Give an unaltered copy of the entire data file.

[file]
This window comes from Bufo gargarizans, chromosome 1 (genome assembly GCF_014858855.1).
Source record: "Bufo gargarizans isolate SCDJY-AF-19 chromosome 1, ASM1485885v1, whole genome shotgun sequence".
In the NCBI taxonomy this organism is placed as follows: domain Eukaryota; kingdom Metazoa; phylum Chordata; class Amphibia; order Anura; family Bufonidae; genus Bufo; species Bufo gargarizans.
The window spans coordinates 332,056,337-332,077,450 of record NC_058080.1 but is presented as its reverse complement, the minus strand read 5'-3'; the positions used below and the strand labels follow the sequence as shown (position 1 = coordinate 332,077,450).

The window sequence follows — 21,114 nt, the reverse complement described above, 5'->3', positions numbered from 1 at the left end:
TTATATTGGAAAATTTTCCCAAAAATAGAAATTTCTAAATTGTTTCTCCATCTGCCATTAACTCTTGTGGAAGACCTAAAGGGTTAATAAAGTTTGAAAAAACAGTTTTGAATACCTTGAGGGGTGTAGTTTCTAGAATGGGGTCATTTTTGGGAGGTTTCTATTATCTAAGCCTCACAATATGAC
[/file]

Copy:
This window comes from Bufo gargarizans, chromosome 1 (genome assembly GCF_014858855.1).
Source record: "Bufo gargarizans isolate SCDJY-AF-19 chromosome 1, ASM1485885v1, whole genome shotgun sequence".
In the NCBI taxonomy this organism is placed as follows: domain Eukaryota; kingdom Metazoa; phylum Chordata; class Amphibia; order Anura; family Bufonidae; genus Bufo; species Bufo gargarizans.
The window spans coordinates 332,056,337-332,077,450 of record NC_058080.1 but is presented as its reverse complement, the minus strand read 5'-3'; the positions used below and the strand labels follow the sequence as shown (position 1 = coordinate 332,077,450).

The window sequence follows — 21,114 nt, the reverse complement described above, 5'->3', positions numbered from 1 at the left end:
TTATATTGGAAAATTTTCCCAAAAATAGAAATTTCTAAATTGTTTCTCCATCTGCCATTAACTCTTGTGGAAGACCTAAAGGGTTAATAAAGTTTGAAAAAACAGTTTTGAATACCTTGAGGGGTGTAGTTTCTAGAATGGGGTCATTTTTGGGAGGTTTCTATTATCTAAGCCTCACAATATGAC